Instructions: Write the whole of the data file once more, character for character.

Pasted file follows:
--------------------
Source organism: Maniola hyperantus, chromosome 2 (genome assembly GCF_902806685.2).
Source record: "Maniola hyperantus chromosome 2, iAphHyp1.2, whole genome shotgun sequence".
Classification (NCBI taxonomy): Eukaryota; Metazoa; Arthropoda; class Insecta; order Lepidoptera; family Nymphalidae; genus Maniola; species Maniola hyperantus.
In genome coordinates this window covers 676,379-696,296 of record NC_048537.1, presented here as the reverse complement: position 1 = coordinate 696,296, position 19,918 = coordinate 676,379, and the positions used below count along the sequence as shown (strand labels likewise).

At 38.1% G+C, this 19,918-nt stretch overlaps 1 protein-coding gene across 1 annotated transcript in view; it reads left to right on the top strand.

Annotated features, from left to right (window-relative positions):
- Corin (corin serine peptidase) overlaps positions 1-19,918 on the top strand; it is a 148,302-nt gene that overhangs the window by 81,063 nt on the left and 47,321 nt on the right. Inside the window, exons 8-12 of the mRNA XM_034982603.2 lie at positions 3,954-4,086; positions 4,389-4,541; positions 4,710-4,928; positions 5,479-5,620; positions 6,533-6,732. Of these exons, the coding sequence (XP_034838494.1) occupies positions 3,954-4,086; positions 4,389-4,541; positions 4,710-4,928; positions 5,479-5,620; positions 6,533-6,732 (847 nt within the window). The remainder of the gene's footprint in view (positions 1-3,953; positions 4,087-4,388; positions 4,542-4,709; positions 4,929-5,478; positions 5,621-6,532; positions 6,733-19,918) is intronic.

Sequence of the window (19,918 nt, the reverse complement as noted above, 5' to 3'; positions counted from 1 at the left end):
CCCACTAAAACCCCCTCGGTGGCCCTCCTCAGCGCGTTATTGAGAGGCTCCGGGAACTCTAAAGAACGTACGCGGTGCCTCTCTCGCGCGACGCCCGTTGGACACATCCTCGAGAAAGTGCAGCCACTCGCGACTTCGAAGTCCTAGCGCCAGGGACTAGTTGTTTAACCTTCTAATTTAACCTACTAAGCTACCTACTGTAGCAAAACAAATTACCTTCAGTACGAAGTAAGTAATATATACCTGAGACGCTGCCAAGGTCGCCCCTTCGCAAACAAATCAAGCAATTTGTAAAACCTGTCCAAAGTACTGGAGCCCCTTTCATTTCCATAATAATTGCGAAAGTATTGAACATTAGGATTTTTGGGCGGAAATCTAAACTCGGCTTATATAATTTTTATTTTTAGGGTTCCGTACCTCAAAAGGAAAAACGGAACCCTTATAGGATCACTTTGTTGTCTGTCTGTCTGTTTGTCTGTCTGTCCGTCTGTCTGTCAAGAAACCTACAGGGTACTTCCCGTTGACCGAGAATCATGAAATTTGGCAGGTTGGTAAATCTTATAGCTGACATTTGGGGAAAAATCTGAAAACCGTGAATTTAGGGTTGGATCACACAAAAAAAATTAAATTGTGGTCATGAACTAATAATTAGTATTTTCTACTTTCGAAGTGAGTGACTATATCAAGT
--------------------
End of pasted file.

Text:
Source organism: Maniola hyperantus, chromosome 2 (genome assembly GCF_902806685.2).
Source record: "Maniola hyperantus chromosome 2, iAphHyp1.2, whole genome shotgun sequence".
Classification (NCBI taxonomy): Eukaryota; Metazoa; Arthropoda; class Insecta; order Lepidoptera; family Nymphalidae; genus Maniola; species Maniola hyperantus.
In genome coordinates this window covers 676,379-696,296 of record NC_048537.1, presented here as the reverse complement: position 1 = coordinate 696,296, position 19,918 = coordinate 676,379, and the positions used below count along the sequence as shown (strand labels likewise).

At 38.1% G+C, this 19,918-nt stretch overlaps 1 protein-coding gene across 1 annotated transcript in view; it reads left to right on the top strand.

Annotated features, from left to right (window-relative positions):
- Corin (corin serine peptidase) overlaps positions 1-19,918 on the top strand; it is a 148,302-nt gene that overhangs the window by 81,063 nt on the left and 47,321 nt on the right. Inside the window, exons 8-12 of the mRNA XM_034982603.2 lie at positions 3,954-4,086; positions 4,389-4,541; positions 4,710-4,928; positions 5,479-5,620; positions 6,533-6,732. Of these exons, the coding sequence (XP_034838494.1) occupies positions 3,954-4,086; positions 4,389-4,541; positions 4,710-4,928; positions 5,479-5,620; positions 6,533-6,732 (847 nt within the window). The remainder of the gene's footprint in view (positions 1-3,953; positions 4,087-4,388; positions 4,542-4,709; positions 4,929-5,478; positions 5,621-6,532; positions 6,733-19,918) is intronic.

Sequence of the window (19,918 nt, the reverse complement as noted above, 5' to 3'; positions counted from 1 at the left end):
CCCACTAAAACCCCCTCGGTGGCCCTCCTCAGCGCGTTATTGAGAGGCTCCGGGAACTCTAAAGAACGTACGCGGTGCCTCTCTCGCGCGACGCCCGTTGGACACATCCTCGAGAAAGTGCAGCCACTCGCGACTTCGAAGTCCTAGCGCCAGGGACTAGTTGTTTAACCTTCTAATTTAACCTACTAAGCTACCTACTGTAGCAAAACAAATTACCTTCAGTACGAAGTAAGTAATATATACCTGAGACGCTGCCAAGGTCGCCCCTTCGCAAACAAATCAAGCAATTTGTAAAACCTGTCCAAAGTACTGGAGCCCCTTTCATTTCCATAATAATTGCGAAAGTATTGAACATTAGGATTTTTGGGCGGAAATCTAAACTCGGCTTATATAATTTTTATTTTTAGGGTTCCGTACCTCAAAAGGAAAAACGGAACCCTTATAGGATCACTTTGTTGTCTGTCTGTCTGTTTGTCTGTCTGTCCGTCTGTCTGTCAAGAAACCTACAGGGTACTTCCCGTTGACCGAGAATCATGAAATTTGGCAGGTTGGTAAATCTTATAGCTGACATTTGGGGAAAAATCTGAAAACCGTGAATTTAGGGTTGGATCACACAAAAAAAATTAAATTGTGGTCATGAACTAATAATTAGTATTTTCTACTTTCGAAGTGAGTGACTATATCAAGT